The First Human Bone Marrow & Kidney Transplantations
Human bone marrow transplantation was the equivalent of the mouse tolerance models (Fig. 1). As in the mice, successful engraftment required a close match of tissue (histocompatibility) antigens. Otherwise, the immunocompetent donor cells were either rejected, or alternatively, turned the table and rejected the recipient (graft versus host disease [GVHD]) (Fig. 2). Human tissue antigens that came to be known as HLA (human leukocyte antigen) were first discovered in 1958. However, a decade passed before enough of them were identified to permit donor-recipient matching. Consequently, bone marrow transplantation could not be accomplished in patients until 1968 [ref 1].
In contrast, kidney allograft survival for at least one year was precociously achieved in humans without regard for tissue matching, without a “proof of principle” animal model and with no explanation for the successes that were rare exceptions to rejection and recipient death (Fig. 3) [annotated in ref 2]. The first 7 examples were compiled between January 1959 and April 1962 (1 in Boston, 1 in London, and 5 in Paris) in recipients who were irradiated in advance of kidney transplantation. An eighth recipient was treated only with drugs that were given daily after transplantation.
Because none of the 8 seminal organ recipients had been given a leukocyte infusion, the undisputed conclusion was that the donor leukocyte chimerism of the mouse tolerance models (See: The Leukocytle Chimerism-Tolerance Association) was not a factor in the successful engraftments [ref 3]. This error was not corrected until a third of a century later (See: Discovery of Microchimerism, A New Transplant Immunology Paradigm, Generalization of the Transplant Paradigm and Therapeutic Implications). In the interim, organ and bone marrow cell transplantation developed independently (Fig. 4). Beginning in 1962, pretransplant irradiation was replaced by daily post-transplant drug immunosuppression for the treatment of organ recipients [ref 1], a switch in which Dr. Starzl played the dominant role.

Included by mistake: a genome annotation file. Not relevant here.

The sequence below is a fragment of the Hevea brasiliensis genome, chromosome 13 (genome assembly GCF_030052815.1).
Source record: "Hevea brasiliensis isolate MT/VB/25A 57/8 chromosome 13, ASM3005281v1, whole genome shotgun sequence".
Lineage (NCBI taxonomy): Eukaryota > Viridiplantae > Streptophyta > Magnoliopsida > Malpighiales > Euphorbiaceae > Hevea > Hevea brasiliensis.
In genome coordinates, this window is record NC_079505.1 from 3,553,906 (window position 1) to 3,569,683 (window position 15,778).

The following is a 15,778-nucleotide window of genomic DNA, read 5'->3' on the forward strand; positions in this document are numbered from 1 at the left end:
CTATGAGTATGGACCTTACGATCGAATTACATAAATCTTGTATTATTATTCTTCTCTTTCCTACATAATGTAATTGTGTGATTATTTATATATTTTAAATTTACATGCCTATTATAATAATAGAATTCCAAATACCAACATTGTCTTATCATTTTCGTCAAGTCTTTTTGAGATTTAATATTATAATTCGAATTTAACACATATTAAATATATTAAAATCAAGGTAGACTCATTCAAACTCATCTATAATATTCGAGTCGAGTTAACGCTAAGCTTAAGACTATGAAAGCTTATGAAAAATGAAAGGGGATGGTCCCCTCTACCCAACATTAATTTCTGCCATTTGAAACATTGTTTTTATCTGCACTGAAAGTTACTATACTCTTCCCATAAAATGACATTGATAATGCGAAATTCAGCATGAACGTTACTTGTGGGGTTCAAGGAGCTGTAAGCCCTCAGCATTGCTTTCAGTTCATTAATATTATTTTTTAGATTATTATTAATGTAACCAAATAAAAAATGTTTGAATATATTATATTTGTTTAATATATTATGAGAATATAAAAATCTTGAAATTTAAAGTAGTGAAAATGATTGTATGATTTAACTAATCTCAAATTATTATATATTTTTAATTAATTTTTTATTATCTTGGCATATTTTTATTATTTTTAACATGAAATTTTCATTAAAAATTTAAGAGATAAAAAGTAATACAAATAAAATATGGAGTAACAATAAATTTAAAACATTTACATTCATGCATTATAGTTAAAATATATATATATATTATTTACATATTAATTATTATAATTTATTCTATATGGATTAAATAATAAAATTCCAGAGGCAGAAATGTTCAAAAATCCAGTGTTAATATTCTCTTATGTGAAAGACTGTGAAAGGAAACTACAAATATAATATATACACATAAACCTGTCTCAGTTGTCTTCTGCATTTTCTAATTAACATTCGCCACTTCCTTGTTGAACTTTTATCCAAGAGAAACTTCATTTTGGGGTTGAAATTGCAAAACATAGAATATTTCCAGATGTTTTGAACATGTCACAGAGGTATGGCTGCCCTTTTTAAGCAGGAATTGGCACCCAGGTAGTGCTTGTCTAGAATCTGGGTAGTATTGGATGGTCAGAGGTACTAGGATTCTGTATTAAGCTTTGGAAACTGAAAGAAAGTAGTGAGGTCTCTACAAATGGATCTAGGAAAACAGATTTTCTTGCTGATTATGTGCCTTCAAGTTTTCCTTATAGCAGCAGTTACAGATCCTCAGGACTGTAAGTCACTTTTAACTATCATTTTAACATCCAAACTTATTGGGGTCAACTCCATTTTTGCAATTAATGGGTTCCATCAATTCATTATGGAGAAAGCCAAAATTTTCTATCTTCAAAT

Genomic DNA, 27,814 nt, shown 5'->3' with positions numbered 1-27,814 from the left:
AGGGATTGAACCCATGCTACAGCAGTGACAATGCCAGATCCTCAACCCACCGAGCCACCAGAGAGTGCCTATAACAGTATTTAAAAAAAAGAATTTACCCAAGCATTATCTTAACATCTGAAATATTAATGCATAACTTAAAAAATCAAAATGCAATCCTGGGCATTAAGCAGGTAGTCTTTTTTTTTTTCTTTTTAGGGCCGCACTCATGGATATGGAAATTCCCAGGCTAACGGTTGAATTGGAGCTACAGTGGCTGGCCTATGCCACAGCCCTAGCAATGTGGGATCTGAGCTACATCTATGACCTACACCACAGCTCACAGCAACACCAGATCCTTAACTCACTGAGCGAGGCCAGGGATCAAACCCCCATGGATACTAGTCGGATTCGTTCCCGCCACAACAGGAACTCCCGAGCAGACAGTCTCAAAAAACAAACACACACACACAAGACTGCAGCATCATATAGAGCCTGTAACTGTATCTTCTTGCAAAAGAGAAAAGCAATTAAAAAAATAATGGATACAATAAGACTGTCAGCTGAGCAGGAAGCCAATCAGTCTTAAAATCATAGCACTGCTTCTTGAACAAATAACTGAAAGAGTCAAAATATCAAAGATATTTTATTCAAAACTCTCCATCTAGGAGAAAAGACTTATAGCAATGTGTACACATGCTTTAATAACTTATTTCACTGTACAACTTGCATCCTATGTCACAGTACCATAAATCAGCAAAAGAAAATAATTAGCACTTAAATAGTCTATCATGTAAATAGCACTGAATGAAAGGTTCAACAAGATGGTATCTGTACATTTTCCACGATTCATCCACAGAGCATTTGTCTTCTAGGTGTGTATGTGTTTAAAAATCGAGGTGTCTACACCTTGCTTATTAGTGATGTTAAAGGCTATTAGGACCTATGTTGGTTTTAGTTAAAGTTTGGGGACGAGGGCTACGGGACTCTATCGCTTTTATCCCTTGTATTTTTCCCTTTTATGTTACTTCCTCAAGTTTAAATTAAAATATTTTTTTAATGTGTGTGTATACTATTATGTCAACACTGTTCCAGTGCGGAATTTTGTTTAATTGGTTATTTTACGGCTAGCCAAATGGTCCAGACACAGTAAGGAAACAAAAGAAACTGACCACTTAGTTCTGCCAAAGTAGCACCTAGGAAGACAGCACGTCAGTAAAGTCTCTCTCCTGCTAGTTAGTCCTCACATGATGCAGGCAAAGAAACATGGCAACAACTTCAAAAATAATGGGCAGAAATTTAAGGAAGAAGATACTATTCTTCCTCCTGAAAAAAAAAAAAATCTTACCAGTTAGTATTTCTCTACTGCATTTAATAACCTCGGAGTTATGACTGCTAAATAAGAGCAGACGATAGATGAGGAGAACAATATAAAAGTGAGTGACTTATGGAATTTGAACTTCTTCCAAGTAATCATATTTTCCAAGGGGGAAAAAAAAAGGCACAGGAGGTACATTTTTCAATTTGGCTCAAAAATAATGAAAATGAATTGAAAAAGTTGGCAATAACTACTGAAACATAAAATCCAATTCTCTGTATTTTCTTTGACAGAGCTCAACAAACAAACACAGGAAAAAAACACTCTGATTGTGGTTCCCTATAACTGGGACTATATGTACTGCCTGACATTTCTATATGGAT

- Groth CG, Brent LB, Calne RY, Dausset JB, Good RA, Murray JE, Shumway NE, Schwartz RS, Starzl TE, Terasaki PI, Thomas ED, van Rood JJ: Historical landmarks in clinical transplantation: conclusions from the concensus conference at the University of California, Los Angeles (UCLA). World J Surg 24:834-843, 2000.
- Starzl TE, Barker C: The origin of clinical organ transplantation revisited. JAMA 301:2041-2043, 2009.
- Starzl TE: History of Clinical Transplantation. World J Surg 24:759-782, 2000.(Also published verbatim in: Starzl TE: A History of Clinical Transplantation. In: Surgery: Basic Science and Clinical Evidence. (eds. JA Norton, R Bollinger, AE Chang, SJ Mulvihill, S Lowry, H Pass, R Thompson). Springer Verlag, New York, NY. 2001 and 2008, 1st and 2nd editions).